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To Prologue or not to prologue

by Diana
(Brunswick, Ga, USA)

I am writing a YA Adventure (Harry Potterish) There are two worlds, Ours (present day) and medieval Germany with castles and dragons and gnomes and such.


My main character (protagonist) lives in present day. But she finds something in her world that is from the medieval world and must be returned.

The bulk of the story is written about her returning it and what happens during her efforts. However, there is much preparation in this world before she can start her quest.

Should I write a brief prologue about the item found, why and how it came to be in our world and then begin the first chapter with my protagonist and her finding the object?


ANSWER

Editors and agents often advise against prologues, usually because they're too long, provide unnecessary information, or repeat something that is told in the rest of the book.

Based on what you say here, my advice is to skip the prologue AND much of the preparation. In your first chapter, show your protagonist find the object, as that is the incident that makes the story possible.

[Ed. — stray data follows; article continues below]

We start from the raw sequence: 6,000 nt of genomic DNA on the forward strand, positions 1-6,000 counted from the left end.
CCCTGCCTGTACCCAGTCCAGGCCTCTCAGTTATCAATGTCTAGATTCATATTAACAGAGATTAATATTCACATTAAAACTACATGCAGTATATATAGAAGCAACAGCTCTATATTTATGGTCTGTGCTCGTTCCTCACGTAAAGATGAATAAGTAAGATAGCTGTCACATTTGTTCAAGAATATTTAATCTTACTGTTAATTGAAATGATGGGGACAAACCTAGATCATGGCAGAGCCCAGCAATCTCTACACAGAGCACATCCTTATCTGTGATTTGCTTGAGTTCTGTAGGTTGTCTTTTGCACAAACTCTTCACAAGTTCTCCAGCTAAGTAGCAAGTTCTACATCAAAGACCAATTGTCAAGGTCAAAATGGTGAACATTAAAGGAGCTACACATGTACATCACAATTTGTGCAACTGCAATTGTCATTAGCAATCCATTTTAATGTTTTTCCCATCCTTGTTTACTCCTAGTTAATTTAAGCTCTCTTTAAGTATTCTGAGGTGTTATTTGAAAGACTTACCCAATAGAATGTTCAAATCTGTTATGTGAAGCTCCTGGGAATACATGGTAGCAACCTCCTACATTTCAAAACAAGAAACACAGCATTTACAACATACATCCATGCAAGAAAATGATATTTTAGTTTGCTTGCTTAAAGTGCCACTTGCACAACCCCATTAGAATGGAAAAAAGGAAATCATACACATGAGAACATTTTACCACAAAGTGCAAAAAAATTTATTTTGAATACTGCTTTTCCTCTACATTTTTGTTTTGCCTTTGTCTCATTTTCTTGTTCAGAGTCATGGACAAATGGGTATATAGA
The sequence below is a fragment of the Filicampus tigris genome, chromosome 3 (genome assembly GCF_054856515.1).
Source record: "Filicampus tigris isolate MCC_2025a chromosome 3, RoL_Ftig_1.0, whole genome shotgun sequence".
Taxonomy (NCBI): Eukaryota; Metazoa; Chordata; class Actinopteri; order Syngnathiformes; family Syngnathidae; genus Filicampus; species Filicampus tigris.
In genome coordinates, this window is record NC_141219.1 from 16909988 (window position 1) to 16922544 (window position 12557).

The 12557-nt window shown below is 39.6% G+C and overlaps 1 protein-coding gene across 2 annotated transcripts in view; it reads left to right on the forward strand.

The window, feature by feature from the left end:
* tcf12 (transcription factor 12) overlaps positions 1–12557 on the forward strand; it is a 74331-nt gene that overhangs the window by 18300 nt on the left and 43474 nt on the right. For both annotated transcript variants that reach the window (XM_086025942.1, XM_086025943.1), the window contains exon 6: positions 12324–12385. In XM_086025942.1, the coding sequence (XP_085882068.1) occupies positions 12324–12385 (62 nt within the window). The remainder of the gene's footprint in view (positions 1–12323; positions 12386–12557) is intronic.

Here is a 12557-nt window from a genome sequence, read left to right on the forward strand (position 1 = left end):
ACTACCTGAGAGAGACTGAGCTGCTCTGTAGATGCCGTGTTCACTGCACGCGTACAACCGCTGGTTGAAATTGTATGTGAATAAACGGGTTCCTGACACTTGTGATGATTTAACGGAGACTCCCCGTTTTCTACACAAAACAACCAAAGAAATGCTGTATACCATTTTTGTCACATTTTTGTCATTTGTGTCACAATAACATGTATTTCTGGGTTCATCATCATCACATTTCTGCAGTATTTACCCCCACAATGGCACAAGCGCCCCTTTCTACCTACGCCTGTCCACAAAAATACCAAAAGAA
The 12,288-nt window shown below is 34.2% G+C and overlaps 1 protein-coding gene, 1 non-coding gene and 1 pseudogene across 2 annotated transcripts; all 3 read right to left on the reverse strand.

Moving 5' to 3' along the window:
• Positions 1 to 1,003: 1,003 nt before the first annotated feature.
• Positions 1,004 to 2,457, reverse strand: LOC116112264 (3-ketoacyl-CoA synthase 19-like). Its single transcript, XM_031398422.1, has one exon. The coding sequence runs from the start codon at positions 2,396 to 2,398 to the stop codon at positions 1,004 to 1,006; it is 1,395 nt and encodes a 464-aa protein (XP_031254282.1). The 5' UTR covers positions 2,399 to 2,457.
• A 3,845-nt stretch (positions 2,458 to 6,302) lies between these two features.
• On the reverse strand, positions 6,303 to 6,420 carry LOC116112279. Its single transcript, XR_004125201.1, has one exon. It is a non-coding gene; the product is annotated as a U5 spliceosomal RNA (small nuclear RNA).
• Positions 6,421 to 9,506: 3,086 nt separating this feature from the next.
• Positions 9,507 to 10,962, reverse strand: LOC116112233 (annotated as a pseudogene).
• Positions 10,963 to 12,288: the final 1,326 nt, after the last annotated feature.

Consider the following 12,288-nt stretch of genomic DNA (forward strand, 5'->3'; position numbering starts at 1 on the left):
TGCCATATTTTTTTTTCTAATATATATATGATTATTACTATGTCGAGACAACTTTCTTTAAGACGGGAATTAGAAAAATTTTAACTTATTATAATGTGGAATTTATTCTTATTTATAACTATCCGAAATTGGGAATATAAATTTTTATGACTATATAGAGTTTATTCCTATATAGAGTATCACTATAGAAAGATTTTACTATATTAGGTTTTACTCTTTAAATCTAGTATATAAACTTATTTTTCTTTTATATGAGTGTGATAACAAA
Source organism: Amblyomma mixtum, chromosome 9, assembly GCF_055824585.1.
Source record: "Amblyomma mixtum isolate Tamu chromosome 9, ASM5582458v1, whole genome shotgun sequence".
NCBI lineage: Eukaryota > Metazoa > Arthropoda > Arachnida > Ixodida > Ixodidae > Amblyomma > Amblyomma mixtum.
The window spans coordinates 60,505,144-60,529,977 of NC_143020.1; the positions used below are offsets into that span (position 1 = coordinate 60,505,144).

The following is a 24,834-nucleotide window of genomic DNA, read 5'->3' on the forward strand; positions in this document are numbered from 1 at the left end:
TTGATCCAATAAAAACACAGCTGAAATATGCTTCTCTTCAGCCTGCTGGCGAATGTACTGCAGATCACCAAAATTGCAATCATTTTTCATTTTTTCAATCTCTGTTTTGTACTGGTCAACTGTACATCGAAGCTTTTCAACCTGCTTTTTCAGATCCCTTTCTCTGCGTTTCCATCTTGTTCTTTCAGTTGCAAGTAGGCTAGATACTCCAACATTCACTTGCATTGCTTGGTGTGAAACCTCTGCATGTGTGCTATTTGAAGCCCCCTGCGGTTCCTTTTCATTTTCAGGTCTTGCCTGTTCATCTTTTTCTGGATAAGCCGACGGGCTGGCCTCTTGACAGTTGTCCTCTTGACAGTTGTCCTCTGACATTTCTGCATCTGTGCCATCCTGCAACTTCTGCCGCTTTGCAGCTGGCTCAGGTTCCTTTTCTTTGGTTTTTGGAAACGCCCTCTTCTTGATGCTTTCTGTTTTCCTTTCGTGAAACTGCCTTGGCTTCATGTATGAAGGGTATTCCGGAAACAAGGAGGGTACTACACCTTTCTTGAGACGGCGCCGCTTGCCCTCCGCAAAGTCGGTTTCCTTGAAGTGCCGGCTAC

In film that is called the "inciting incident" and we often borrow that term for novels as well.

Normally you open with the normal world, quickly move to the inciting incident that changes the character's normal world, and which requires her to set a goal to make things right again.

You have all those elements in your story, so you just need to get to them as quickly as possible. It sounds as if the real story, or at least the one with all the dramatic action, happens in the "other" world, so it's important to get to that as quickly as possible.

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